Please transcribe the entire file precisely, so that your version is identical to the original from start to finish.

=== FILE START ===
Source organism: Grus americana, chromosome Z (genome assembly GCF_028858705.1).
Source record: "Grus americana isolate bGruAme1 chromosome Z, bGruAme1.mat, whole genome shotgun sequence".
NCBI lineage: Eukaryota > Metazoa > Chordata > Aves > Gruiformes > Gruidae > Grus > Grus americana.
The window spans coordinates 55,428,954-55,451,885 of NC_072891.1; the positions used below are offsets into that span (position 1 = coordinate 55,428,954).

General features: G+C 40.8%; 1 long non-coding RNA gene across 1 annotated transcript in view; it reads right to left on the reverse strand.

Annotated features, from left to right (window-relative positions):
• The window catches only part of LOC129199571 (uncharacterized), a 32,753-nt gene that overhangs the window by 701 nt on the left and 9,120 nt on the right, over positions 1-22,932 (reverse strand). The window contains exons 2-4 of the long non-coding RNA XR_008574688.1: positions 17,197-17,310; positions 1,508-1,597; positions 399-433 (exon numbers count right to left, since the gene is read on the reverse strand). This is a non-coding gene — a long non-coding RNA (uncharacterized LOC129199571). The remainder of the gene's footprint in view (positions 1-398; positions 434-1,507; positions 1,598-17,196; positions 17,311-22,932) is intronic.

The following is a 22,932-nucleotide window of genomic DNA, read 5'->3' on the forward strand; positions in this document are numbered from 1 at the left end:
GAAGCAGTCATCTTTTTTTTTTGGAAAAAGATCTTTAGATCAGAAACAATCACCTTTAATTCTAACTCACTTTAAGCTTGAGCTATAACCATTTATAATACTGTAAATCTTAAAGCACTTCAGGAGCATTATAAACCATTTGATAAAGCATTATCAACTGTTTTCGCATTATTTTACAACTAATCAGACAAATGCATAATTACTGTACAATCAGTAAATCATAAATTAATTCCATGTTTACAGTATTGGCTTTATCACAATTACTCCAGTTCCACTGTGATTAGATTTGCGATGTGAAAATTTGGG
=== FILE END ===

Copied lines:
Source organism: Grus americana, chromosome Z (genome assembly GCF_028858705.1).
Source record: "Grus americana isolate bGruAme1 chromosome Z, bGruAme1.mat, whole genome shotgun sequence".
NCBI lineage: Eukaryota > Metazoa > Chordata > Aves > Gruiformes > Gruidae > Grus > Grus americana.
The window spans coordinates 55,428,954-55,451,885 of NC_072891.1; the positions used below are offsets into that span (position 1 = coordinate 55,428,954).

General features: G+C 40.8%; 1 long non-coding RNA gene across 1 annotated transcript in view; it reads right to left on the reverse strand.

Annotated features, from left to right (window-relative positions):
• The window catches only part of LOC129199571 (uncharacterized), a 32,753-nt gene that overhangs the window by 701 nt on the left and 9,120 nt on the right, over positions 1-22,932 (reverse strand). The window contains exons 2-4 of the long non-coding RNA XR_008574688.1: positions 17,197-17,310; positions 1,508-1,597; positions 399-433 (exon numbers count right to left, since the gene is read on the reverse strand). This is a non-coding gene — a long non-coding RNA (uncharacterized LOC129199571). The remainder of the gene's footprint in view (positions 1-398; positions 434-1,507; positions 1,598-17,196; positions 17,311-22,932) is intronic.

The following is a 22,932-nucleotide window of genomic DNA, read 5'->3' on the forward strand; positions in this document are numbered from 1 at the left end:
GAAGCAGTCATCTTTTTTTTTTGGAAAAAGATCTTTAGATCAGAAACAATCACCTTTAATTCTAACTCACTTTAAGCTTGAGCTATAACCATTTATAATACTGTAAATCTTAAAGCACTTCAGGAGCATTATAAACCATTTGATAAAGCATTATCAACTGTTTTCGCATTATTTTACAACTAATCAGACAAATGCATAATTACTGTACAATCAGTAAATCATAAATTAATTCCATGTTTACAGTATTGGCTTTATCACAATTACTCCAGTTCCACTGTGATTAGATTTGCGATGTGAAAATTTGGG